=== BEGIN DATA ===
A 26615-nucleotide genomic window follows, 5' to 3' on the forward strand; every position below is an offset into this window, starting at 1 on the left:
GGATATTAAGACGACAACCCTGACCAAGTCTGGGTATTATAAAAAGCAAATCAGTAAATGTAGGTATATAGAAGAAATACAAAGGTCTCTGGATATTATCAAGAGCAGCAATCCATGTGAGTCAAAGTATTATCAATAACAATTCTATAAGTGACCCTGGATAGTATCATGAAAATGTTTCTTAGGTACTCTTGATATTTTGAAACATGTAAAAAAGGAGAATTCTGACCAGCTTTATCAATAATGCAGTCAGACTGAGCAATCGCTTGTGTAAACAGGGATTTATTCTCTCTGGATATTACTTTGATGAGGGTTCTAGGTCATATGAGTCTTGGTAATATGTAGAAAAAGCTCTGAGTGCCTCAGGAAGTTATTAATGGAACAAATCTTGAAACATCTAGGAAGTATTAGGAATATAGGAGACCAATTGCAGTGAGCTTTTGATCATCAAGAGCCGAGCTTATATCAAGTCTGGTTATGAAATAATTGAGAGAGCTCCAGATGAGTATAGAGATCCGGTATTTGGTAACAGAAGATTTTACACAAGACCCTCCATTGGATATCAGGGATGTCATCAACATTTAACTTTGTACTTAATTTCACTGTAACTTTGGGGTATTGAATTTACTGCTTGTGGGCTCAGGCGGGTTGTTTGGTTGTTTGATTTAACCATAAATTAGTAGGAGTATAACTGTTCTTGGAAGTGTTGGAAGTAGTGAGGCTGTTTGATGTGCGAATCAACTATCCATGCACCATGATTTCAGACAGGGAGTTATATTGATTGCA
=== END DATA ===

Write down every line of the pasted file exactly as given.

A 26615-nucleotide genomic window follows, 5' to 3' on the forward strand; every position below is an offset into this window, starting at 1 on the left:
GGATATTAAGACGACAACCCTGACCAAGTCTGGGTATTATAAAAAGCAAATCAGTAAATGTAGGTATATAGAAGAAATACAAAGGTCTCTGGATATTATCAAGAGCAGCAATCCATGTGAGTCAAAGTATTATCAATAACAATTCTATAAGTGACCCTGGATAGTATCATGAAAATGTTTCTTAGGTACTCTTGATATTTTGAAACATGTAAAAAAGGAGAATTCTGACCAGCTTTATCAATAATGCAGTCAGACTGAGCAATCGCTTGTGTAAACAGGGATTTATTCTCTCTGGATATTACTTTGATGAGGGTTCTAGGTCATATGAGTCTTGGTAATATGTAGAAAAAGCTCTGAGTGCCTCAGGAAGTTATTAATGGAACAAATCTTGAAACATCTAGGAAGTATTAGGAATATAGGAGACCAATTGCAGTGAGCTTTTGATCATCAAGAGCCGAGCTTATATCAAGTCTGGTTATGAAATAATTGAGAGAGCTCCAGATGAGTATAGAGATCCGGTATTTGGTAACAGAAGATTTTACACAAGACCCTCCATTGGATATCAGGGATGTCATCAACATTTAACTTTGTACTTAATTTCACTGTAACTTTGGGGTATTGAATTTACTGCTTGTGGGCTCAGGCGGGTTGTTTGGTTGTTTGATTTAACCATAAATTAGTAGGAGTATAACTGTTCTTGGAAGTGTTGGAAGTAGTGAGGCTGTTTGATGTGCGAATCAACTATCCATGCACCATGATTTCAGACAGGGAGTTATATTGATTGCA